The spacing will also depend on whether you want the shrub to form a dense hedge or you want to plant it individually. If you want to plant the shrub as an individual specimen, there should be more spacing between each plant. This will enable the shrub to grow to its original size and shape. If you want to have an open view of the skip laurels, allow them to stand alone.
Form a row of 10 feet apart. You must plant the skip laurels 2 to 3 feet apart. The shrub easily reaches 10 to 18 feet if you don’t trim it, but if you trim it, the shrub will grow up to 2 feet a year. When planting a windbreak, screen, or hedge, place the young trees at least 15 feet apart.
How to Plant Skip Laurel
Planting skip laurel is an easy process. Dig a hole three times the root ball’s size and the same depth as the container. Before planting the shrub, loosen the soil and improve fertility and drainage by incorporating organic material.
After this, you need to place the shrub in the planting hole’s center and soil amended with compost to backfill the space. Remove any air pockets by pressing the ground firmly. Water and mulch regularly around the base of the plant to suppress weed growth and maintain the proper level of moisture.
After planting the skip laurel, water it regularly for the first week. Ensure that the soil is moist but not waterlogged. Inspect the shrub for signs of stress, like yellowing leaves and wilting. You don’t need to prune skip laurels regularly. Prune them lightly after they have finished flowering in the early spring. Don’t add fertilizer if the plant is healthy.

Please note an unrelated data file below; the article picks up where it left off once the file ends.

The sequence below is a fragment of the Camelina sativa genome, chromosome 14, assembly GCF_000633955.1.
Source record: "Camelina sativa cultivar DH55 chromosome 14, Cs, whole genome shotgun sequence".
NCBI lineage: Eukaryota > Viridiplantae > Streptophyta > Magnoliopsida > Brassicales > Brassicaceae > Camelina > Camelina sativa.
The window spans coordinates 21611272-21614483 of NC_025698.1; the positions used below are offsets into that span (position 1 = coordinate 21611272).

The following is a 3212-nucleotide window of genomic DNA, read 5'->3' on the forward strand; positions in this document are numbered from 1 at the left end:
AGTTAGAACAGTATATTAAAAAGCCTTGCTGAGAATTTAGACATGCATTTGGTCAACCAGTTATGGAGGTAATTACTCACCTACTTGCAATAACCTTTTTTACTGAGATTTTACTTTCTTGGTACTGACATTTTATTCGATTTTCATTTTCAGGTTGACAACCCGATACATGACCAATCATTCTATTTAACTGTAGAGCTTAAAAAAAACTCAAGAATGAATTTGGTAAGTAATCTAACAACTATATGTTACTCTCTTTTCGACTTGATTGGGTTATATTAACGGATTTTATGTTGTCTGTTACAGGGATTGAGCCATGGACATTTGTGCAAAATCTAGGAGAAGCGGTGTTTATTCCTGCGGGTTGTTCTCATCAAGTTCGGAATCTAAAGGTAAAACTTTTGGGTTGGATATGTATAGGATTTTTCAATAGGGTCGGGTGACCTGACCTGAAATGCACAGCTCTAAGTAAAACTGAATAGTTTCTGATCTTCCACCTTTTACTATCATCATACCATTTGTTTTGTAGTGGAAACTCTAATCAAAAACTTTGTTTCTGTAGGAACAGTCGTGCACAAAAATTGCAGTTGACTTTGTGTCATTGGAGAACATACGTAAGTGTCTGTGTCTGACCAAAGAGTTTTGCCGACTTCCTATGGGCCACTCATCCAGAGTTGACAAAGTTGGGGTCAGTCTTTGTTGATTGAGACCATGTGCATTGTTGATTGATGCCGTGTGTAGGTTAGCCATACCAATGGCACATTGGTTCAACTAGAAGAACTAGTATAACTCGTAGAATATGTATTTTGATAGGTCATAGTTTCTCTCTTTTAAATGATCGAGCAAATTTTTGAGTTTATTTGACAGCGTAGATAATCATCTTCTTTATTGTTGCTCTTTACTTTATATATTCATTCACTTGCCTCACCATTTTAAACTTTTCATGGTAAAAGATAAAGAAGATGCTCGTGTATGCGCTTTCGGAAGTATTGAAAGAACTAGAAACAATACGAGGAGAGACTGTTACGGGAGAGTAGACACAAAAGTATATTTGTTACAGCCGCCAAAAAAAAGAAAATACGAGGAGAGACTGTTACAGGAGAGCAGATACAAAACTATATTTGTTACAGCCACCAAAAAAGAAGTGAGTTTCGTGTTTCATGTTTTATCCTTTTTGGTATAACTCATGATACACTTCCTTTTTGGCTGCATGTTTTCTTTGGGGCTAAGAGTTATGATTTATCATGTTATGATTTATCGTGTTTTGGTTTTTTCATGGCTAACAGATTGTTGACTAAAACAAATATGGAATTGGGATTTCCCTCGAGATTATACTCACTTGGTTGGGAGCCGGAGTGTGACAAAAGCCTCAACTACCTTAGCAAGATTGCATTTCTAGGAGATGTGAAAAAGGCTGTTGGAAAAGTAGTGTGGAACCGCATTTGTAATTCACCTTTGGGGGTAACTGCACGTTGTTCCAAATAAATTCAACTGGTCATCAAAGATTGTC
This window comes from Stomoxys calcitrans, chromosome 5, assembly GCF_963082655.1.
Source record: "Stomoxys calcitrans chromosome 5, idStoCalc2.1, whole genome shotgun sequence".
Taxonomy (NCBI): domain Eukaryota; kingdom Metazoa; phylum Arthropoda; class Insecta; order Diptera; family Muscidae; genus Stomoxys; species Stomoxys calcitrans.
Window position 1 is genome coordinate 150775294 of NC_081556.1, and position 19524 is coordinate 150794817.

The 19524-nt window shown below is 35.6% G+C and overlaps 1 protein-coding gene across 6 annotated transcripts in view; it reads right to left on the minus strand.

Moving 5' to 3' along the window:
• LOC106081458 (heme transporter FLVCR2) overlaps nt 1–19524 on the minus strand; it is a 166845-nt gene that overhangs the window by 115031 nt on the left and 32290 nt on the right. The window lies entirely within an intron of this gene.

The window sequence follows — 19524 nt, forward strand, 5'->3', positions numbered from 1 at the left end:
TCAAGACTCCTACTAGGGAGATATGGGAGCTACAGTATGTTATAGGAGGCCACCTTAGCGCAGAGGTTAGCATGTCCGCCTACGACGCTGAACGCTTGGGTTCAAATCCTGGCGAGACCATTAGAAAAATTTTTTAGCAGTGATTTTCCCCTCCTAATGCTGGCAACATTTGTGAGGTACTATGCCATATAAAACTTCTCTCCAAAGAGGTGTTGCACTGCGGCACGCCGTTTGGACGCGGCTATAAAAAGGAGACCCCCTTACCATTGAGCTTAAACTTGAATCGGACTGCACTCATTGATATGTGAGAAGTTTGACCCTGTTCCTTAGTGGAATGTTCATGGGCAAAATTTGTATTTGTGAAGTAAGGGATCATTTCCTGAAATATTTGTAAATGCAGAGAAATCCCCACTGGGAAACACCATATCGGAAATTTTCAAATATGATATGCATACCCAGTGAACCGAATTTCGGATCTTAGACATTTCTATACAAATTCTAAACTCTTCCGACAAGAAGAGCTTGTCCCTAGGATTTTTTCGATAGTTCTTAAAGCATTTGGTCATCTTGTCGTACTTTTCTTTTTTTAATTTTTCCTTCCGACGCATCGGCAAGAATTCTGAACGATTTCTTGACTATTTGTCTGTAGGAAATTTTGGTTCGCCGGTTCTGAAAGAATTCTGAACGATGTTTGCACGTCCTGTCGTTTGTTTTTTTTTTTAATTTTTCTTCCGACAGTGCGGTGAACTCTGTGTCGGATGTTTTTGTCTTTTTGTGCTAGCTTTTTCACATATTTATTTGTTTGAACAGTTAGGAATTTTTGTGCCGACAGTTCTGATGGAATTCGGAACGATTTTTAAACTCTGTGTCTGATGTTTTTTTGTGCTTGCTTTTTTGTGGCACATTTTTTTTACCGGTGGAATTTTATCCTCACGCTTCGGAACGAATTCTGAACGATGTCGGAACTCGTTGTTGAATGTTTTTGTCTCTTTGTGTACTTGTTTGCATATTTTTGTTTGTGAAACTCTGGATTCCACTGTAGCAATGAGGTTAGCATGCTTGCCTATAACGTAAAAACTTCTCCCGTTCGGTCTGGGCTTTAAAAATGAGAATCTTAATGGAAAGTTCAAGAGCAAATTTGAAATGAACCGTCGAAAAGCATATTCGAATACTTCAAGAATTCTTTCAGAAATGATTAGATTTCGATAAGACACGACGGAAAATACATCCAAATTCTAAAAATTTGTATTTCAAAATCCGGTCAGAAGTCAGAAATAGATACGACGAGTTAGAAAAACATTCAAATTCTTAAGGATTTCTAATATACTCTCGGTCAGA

How to Grow Skip Laurels in Pots?
Skip laurels can be grown in containers with minimal effort. Choose a terracotta or sturdy ceramic pot that will provide enough support. You should also ensure that the container has drainage holes to prevent water logging. For sufficient drainage, half-fill the pot with an organic-rich, loose potting mix amended with perlite.
Put the shrub in a way that the roots are below the soil line. Fill the pot with soil, leaving some space from the rim. Place the container in partial shade or full sun to ensure that the plant grows well.
When the top 2” is dry, water the shrub. Water the skip laurel until water drains from the bottom. Apply a slow-release, balanced fertilizer for shrubs in the spring.